How data guided Illinois' COVID-19 vaccine awareness campaign

Lucy Y. Powderly receives a Pfizer Covid-19 vaccine from sergeant Julia Benson of the Illinois Army National Guard at a vaccination center established at the Triton College in River Grove, Illinois, on February 3, 2021. (Kamil Krzaczynski / AFP / Getty Images)

Share

Written by

Data analysis, data modeling and message testing are the three key ingredients to Illinois’ new $10 million vaccine awareness advertising campaign, geared toward communities that have been hit hardest by COVID-19, Gov. J.B. Pritzker announced Friday.

The state, which according to the Centers for Disease Control and Prevention ranks 26th in vaccine distribution nationally, is gauging public sentiment to guide what kinds of messages are the most effective for people who are hesitant to get a COVID-19 vaccine. A spokesperson for the governor’s office told StateScoop the state analyzed data on whether people respond best to marketing that focuses on the benefits of vaccinations for individuals, their communities, their families or the science behind the vaccine.

Led by Civis Analytics, a data analytics firm that previously worked with the state on a $5 million advertising campaign to encourage people to wear their masks, Illinois landed on a campaign that highlights the benefits of vaccines in protecting individuals — the most likely message to sway the 46% of Illinois residents who are on the fence about taking the vaccine.

“With all the topics we’ve tested, we’ve seen that personal benefits are what resonate with people — meeting people where they are and giving them straightforward reasons to do what’s right,” Alex Hanns, the governor’s deputy press secretary, said in a press release.

The state began working with Civis Analytics last June to refine its messaging around public health campaigns to wear a mask and assist officials with contact-tracing, as well as to track how people feel about state-mandated public safety measures like sheltering in place. Using online polling, Civis Analytics researchers weighed responses to ensure that they had an accurate representation of Illinois’ demographic groups and translated the data into visualizations for statewide communications teams, who then changed the content and distribution of their marketing campaigns to ensure that they would be effective.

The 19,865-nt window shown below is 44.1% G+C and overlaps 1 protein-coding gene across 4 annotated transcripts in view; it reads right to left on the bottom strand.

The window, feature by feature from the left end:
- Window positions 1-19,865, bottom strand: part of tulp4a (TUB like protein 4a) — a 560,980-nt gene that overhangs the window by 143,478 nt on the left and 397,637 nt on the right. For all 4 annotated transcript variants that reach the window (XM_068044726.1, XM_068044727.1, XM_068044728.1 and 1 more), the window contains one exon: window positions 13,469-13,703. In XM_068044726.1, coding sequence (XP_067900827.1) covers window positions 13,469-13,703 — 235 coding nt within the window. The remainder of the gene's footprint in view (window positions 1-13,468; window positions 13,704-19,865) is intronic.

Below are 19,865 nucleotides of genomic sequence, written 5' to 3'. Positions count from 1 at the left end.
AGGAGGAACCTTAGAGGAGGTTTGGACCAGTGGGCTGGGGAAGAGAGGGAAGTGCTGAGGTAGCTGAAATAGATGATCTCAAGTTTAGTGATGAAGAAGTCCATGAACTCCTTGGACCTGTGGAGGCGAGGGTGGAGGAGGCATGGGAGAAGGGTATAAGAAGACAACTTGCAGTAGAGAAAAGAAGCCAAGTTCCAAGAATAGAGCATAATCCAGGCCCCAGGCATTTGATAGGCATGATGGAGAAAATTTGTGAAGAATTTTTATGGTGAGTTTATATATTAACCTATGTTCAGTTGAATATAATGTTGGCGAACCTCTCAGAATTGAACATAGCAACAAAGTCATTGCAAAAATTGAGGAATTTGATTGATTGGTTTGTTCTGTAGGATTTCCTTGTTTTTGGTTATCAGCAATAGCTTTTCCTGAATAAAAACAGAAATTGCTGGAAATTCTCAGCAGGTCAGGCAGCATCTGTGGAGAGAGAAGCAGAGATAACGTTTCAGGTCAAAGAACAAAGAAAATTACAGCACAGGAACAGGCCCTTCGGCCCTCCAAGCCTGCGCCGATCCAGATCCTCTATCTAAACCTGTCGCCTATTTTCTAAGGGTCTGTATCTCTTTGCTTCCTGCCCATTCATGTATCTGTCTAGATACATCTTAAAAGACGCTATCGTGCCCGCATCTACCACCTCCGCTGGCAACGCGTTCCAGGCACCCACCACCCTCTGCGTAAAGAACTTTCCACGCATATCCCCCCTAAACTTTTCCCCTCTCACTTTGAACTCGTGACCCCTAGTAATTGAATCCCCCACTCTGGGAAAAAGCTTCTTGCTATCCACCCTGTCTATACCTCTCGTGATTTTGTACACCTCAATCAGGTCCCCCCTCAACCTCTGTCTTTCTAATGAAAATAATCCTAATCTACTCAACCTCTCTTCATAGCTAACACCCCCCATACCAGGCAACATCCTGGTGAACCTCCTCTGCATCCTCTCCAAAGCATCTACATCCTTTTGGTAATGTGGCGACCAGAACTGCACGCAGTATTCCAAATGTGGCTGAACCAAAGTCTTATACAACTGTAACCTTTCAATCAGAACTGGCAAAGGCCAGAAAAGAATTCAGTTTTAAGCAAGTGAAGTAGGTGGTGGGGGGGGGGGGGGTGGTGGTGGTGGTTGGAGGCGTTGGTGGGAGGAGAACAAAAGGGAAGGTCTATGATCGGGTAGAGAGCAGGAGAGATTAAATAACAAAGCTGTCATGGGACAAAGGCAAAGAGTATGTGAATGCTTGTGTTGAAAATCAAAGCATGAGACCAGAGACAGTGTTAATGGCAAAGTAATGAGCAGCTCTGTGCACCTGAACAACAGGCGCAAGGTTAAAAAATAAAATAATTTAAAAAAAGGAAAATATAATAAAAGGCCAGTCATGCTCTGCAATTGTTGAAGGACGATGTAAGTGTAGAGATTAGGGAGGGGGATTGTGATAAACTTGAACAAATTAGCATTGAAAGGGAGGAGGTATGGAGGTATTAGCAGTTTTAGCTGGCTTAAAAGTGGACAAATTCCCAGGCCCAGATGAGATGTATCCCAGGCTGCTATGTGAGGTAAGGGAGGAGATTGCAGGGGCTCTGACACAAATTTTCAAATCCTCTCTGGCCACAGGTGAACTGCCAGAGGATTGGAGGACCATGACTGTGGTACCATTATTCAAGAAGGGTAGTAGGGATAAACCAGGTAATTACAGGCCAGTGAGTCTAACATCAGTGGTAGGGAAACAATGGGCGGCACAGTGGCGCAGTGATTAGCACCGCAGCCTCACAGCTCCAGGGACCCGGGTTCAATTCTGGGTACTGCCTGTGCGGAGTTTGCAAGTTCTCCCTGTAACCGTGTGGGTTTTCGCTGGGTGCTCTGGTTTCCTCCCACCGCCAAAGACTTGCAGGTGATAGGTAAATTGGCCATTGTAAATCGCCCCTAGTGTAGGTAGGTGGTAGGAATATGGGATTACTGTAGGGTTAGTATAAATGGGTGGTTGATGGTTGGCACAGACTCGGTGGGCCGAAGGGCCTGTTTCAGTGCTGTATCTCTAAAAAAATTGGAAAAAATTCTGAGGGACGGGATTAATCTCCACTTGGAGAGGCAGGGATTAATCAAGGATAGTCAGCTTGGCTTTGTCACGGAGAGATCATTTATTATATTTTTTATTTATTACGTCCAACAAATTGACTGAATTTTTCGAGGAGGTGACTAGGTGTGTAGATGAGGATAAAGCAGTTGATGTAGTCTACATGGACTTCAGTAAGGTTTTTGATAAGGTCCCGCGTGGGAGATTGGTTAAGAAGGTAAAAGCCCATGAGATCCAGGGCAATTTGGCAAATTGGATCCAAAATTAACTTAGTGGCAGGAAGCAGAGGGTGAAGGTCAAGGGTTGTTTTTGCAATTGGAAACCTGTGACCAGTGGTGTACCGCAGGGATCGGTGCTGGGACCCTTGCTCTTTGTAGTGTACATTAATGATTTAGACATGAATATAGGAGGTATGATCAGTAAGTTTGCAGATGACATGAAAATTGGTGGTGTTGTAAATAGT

“The data that do exist are cases, hospitalizations, deaths. But that doesn’t tell you anything about the precursors of how people are behaving,” said Crystal Son, the healthcare analytics director at Civis Analytics. “Are they going out? When they go out, do they wear a mask? If they don’t wear a mask, what are some of the barriers there? Is it because they don’t understand if it works? Are they uncomfortable with it, or do they just not believe that that’s an effective strategy?”

Friday’s campaign will focus on the ZIP codes with the lowest vaccination rates, Son said, according to data collected by Civis Analytics and Surgo Ventures, another data analytics firm that developed an index of socioeconomic and public health data to determine how vulnerable certain communities are to COVID-19.

The state was able to pinpoint that people between 18 and 34 years old earning less than $25,000 annually, especially women and Black adults, were more highly represented in the “movable middle,” people who could be persuaded to take the vaccine. Data from Civis Analytics also revealed that the “movable middle” responded well to persuasion from friends and family who had already taken the vaccine themselves.

“In order to understand the public’s attitudes and behaviors when it comes to things related to COVID-19, especially in light of trying to control the pandemic, it’s really important to understand what people are actually believing, what their barriers are and how they’re behaving,” Son said.

Update 3/8/21: Several minor revisions were made to this article to correct or clarify. Surgo Ventures was not working with the State of Illinois. Funding will be focused on ZIP codes with low vaccination rates. Minor clarifications were made to define the “moveable middle.”

-In this Story-

Chicago, Civis Analytics, COVID-19 vaccine, Illinois, Illinois Gov. J.B. Pritzker
TwitterFacebookLinkedInRedditGmail